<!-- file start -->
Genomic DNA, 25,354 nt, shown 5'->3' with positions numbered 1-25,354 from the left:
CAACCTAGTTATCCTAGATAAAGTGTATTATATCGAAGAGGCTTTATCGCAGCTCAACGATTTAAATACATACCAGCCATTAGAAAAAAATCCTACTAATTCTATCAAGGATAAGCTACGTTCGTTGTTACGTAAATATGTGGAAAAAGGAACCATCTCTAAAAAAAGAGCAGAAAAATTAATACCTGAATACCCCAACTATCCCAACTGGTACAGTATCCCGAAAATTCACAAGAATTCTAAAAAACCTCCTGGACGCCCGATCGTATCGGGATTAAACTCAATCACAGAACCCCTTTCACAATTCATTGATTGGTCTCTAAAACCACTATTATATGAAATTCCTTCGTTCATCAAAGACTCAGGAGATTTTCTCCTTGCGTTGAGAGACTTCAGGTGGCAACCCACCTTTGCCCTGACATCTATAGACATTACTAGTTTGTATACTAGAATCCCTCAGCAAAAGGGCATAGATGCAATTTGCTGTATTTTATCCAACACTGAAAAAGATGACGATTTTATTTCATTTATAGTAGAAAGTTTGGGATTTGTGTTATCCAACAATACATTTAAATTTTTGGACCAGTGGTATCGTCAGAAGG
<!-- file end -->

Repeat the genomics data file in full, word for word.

Genomic DNA, 25,354 nt, shown 5'->3' with positions numbered 1-25,354 from the left:
CAACCTAGTTATCCTAGATAAAGTGTATTATATCGAAGAGGCTTTATCGCAGCTCAACGATTTAAATACATACCAGCCATTAGAAAAAAATCCTACTAATTCTATCAAGGATAAGCTACGTTCGTTGTTACGTAAATATGTGGAAAAAGGAACCATCTCTAAAAAAAGAGCAGAAAAATTAATACCTGAATACCCCAACTATCCCAACTGGTACAGTATCCCGAAAATTCACAAGAATTCTAAAAAACCTCCTGGACGCCCGATCGTATCGGGATTAAACTCAATCACAGAACCCCTTTCACAATTCATTGATTGGTCTCTAAAACCACTATTATATGAAATTCCTTCGTTCATCAAAGACTCAGGAGATTTTCTCCTTGCGTTGAGAGACTTCAGGTGGCAACCCACCTTTGCCCTGACATCTATAGACATTACTAGTTTGTATACTAGAATCCCTCAGCAAAAGGGCATAGATGCAATTTGCTGTATTTTATCCAACACTGAAAAAGATGACGATTTTATTTCATTTATAGTAGAAAGTTTGGGATTTGTGTTATCCAACAATACATTTAAATTTTTGGACCAGTGGTATCGTCAGAAGG